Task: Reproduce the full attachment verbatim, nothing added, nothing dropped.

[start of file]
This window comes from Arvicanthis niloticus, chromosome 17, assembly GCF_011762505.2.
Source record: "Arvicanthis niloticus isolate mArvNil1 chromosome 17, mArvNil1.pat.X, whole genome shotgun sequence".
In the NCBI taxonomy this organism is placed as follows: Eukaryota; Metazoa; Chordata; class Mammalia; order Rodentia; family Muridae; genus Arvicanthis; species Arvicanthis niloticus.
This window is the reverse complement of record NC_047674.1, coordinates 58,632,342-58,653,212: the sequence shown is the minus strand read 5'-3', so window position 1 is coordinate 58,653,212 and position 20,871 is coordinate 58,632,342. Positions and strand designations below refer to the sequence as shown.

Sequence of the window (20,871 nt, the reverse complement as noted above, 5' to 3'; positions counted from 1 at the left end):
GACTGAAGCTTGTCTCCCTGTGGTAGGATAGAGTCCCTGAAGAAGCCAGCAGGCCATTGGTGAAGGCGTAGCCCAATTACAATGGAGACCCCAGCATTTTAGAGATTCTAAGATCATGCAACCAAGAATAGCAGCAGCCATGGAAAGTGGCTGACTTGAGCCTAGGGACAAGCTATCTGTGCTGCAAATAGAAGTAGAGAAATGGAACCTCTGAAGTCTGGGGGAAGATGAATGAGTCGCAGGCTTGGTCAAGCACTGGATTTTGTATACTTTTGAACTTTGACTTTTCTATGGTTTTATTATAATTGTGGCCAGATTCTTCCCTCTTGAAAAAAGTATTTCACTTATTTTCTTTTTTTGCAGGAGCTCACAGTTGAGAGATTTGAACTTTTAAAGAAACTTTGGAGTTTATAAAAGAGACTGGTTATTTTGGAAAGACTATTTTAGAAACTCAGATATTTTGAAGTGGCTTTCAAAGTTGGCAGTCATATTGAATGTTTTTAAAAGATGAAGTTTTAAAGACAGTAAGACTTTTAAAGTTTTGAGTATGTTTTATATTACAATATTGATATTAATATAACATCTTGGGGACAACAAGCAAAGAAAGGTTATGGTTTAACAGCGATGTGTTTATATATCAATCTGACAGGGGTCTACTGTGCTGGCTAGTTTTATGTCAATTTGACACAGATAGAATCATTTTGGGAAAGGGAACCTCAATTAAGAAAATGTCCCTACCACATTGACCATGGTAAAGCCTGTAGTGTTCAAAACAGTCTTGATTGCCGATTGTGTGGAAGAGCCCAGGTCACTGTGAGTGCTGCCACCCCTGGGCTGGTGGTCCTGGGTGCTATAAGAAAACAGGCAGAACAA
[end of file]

This window comes from Arvicanthis niloticus, chromosome 17, assembly GCF_011762505.2.
Source record: "Arvicanthis niloticus isolate mArvNil1 chromosome 17, mArvNil1.pat.X, whole genome shotgun sequence".
In the NCBI taxonomy this organism is placed as follows: Eukaryota; Metazoa; Chordata; class Mammalia; order Rodentia; family Muridae; genus Arvicanthis; species Arvicanthis niloticus.
This window is the reverse complement of record NC_047674.1, coordinates 58,632,342-58,653,212: the sequence shown is the minus strand read 5'-3', so window position 1 is coordinate 58,653,212 and position 20,871 is coordinate 58,632,342. Positions and strand designations below refer to the sequence as shown.

Sequence of the window (20,871 nt, the reverse complement as noted above, 5' to 3'; positions counted from 1 at the left end):
GACTGAAGCTTGTCTCCCTGTGGTAGGATAGAGTCCCTGAAGAAGCCAGCAGGCCATTGGTGAAGGCGTAGCCCAATTACAATGGAGACCCCAGCATTTTAGAGATTCTAAGATCATGCAACCAAGAATAGCAGCAGCCATGGAAAGTGGCTGACTTGAGCCTAGGGACAAGCTATCTGTGCTGCAAATAGAAGTAGAGAAATGGAACCTCTGAAGTCTGGGGGAAGATGAATGAGTCGCAGGCTTGGTCAAGCACTGGATTTTGTATACTTTTGAACTTTGACTTTTCTATGGTTTTATTATAATTGTGGCCAGATTCTTCCCTCTTGAAAAAAGTATTTCACTTATTTTCTTTTTTTGCAGGAGCTCACAGTTGAGAGATTTGAACTTTTAAAGAAACTTTGGAGTTTATAAAAGAGACTGGTTATTTTGGAAAGACTATTTTAGAAACTCAGATATTTTGAAGTGGCTTTCAAAGTTGGCAGTCATATTGAATGTTTTTAAAAGATGAAGTTTTAAAGACAGTAAGACTTTTAAAGTTTTGAGTATGTTTTATATTACAATATTGATATTAATATAACATCTTGGGGACAACAAGCAAAGAAAGGTTATGGTTTAACAGCGATGTGTTTATATATCAATCTGACAGGGGTCTACTGTGCTGGCTAGTTTTATGTCAATTTGACACAGATAGAATCATTTTGGGAAAGGGAACCTCAATTAAGAAAATGTCCCTACCACATTGACCATGGTAAAGCCTGTAGTGTTCAAAACAGTCTTGATTGCCGATTGTGTGGAAGAGCCCAGGTCACTGTGAGTGCTGCCACCCCTGGGCTGGTGGTCCTGGGTGCTATAAGAAAACAGGCAGAACAA